23. Daley, D., & Birchwood, J. (2010). ADHD and academic performance: Why does ADHD impact on academic performance and what can be done to support ADHD children in the classroom? Child: Care, Health and Development, 36, 455–464.Google Scholar
  24. Dorling, D. (2009). The age of anxiety: Living in fear for our children’s mental health. Journal of Public Mental Health, 8, 4–10.CrossRefGoogle Scholar
  25. Earls, R., Robins, L. N., Stiffman, A. R., & Powell, J. (1989). Comprehensive healthcare for high-risk adolescents: An evaluation study. American Journal of Public Health, 79, 999–1005.PubMedCentralPubMedCrossRefGoogle Scholar
  26. Evans, S. W., & Weist, M. D. (2004). Implementing empirically supported treatment in the schools: What are we asking? Clinical Child and Family Psychology Review, 7, 263–267.PubMedCrossRefGoogle Scholar
  27. Eyberg, S. M., Nelson, M. M., & Boggs, S. R. (2008). Evidence-based psychosocial treatments for children and adolescents with disruptive behavior. Journal of Clinical Child & Adolescent Psychology, 37, 215–237.CrossRefGoogle Scholar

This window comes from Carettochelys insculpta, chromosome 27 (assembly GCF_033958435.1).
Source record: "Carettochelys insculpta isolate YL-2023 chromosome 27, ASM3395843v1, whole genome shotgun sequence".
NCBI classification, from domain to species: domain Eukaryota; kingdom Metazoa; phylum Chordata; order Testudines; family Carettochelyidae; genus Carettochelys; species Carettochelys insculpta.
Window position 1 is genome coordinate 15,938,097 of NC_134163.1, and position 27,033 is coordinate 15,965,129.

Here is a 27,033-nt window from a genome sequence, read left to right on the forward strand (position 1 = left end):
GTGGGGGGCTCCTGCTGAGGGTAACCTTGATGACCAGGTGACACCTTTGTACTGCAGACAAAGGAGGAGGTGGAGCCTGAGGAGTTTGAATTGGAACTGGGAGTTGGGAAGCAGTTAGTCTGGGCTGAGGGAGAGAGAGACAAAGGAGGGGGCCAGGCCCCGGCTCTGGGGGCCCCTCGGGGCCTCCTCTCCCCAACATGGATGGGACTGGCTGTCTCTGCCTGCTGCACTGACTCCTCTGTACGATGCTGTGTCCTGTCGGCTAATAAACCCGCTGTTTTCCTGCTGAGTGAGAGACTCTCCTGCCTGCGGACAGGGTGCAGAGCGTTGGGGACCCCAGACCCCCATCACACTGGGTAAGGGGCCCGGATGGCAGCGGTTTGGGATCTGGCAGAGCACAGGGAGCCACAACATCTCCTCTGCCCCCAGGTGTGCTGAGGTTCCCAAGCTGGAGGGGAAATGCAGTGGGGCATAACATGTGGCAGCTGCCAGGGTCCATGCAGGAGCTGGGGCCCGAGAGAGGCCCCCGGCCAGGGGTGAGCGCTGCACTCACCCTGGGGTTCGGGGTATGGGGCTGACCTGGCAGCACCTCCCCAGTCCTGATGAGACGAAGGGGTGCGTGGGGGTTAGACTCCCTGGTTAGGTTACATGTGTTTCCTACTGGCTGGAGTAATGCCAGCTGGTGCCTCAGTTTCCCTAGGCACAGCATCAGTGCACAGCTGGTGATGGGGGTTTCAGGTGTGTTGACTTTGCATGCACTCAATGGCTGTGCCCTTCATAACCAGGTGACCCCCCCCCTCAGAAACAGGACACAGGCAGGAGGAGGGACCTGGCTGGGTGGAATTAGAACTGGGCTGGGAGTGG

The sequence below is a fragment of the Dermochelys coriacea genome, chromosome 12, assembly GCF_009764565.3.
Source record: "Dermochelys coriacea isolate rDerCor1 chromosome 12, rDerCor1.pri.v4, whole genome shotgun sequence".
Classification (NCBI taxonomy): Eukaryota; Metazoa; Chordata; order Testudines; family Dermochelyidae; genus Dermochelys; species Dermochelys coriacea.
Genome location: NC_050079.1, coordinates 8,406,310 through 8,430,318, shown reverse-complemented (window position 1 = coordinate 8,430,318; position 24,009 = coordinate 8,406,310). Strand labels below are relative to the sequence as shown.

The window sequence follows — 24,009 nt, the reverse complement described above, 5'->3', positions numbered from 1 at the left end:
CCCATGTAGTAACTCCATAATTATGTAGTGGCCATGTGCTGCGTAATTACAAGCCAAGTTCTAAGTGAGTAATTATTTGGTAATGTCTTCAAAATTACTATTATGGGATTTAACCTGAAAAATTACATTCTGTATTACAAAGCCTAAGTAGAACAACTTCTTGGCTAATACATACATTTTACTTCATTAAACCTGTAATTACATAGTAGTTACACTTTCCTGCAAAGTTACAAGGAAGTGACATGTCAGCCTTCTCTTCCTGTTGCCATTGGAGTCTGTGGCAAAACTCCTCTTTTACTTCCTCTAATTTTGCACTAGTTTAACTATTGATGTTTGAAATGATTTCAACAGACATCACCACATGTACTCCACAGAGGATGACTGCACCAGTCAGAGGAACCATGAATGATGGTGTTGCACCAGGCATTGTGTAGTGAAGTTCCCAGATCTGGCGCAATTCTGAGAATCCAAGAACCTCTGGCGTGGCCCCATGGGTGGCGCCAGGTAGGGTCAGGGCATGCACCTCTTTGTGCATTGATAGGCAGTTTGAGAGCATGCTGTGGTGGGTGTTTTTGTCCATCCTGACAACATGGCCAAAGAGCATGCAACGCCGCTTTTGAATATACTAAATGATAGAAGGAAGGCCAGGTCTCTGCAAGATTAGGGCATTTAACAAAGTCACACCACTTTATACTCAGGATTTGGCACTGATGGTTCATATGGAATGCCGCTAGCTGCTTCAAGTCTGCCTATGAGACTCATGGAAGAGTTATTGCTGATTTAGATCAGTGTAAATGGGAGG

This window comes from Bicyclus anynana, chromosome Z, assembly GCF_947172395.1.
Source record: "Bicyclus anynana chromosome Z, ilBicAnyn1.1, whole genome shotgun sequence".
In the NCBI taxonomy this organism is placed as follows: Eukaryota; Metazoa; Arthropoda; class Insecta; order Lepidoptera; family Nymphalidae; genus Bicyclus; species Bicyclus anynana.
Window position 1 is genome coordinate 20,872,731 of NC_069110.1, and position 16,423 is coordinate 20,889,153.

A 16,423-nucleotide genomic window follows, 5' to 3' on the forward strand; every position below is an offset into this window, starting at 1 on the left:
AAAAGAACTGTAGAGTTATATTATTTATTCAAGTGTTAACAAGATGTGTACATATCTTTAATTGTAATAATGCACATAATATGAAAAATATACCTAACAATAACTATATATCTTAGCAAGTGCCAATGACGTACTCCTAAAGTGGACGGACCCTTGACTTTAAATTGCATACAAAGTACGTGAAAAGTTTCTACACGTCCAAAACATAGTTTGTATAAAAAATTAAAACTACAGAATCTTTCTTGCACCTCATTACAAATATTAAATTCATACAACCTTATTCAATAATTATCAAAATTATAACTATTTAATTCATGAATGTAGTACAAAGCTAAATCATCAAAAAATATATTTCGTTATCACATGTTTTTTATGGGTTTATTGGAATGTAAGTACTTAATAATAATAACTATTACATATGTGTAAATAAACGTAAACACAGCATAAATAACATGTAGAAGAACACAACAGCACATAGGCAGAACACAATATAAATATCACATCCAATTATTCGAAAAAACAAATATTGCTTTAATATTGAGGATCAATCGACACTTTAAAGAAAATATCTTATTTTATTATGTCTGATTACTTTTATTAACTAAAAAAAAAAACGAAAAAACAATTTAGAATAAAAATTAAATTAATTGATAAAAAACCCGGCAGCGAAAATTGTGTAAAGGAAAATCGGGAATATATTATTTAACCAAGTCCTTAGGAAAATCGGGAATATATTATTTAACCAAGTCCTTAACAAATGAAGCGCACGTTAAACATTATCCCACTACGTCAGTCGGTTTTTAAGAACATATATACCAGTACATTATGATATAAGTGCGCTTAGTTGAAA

28. Farmer, E. M. Z., Burns, B. J., Phillips, S. D., Angold, A., & Costello, E. J. (2003). Pathways into and through mental health services for children and adolescents. Psychiatric Services, 54, 60–66.PubMedCrossRefGoogle Scholar
  29. Fergusson, D. M., Horwood, L. J., & Ridder, E. M. (2005). Show me the child at seven: The consequences of conduct problems in childhood for psychosocial functioning in adulthood. Journal of Child Psychology and Psychiatry, 46, 837–849.PubMedCrossRefGoogle Scholar
  30. Fernell, E., & Gillberg, C. (2010). ASD diagnoses in Stockholm preschoolers. Research in Developmental Disabilities, 31, 680–685.PubMedCrossRefGoogle Scholar
  31. Flaherty, L. T., Weist, M. D., & Warner, B. S. (1996). School-based mental health services in the United States: History, current models and needs. Community Mental Health Journal, 32, 341–352.PubMedCrossRefGoogle Scholar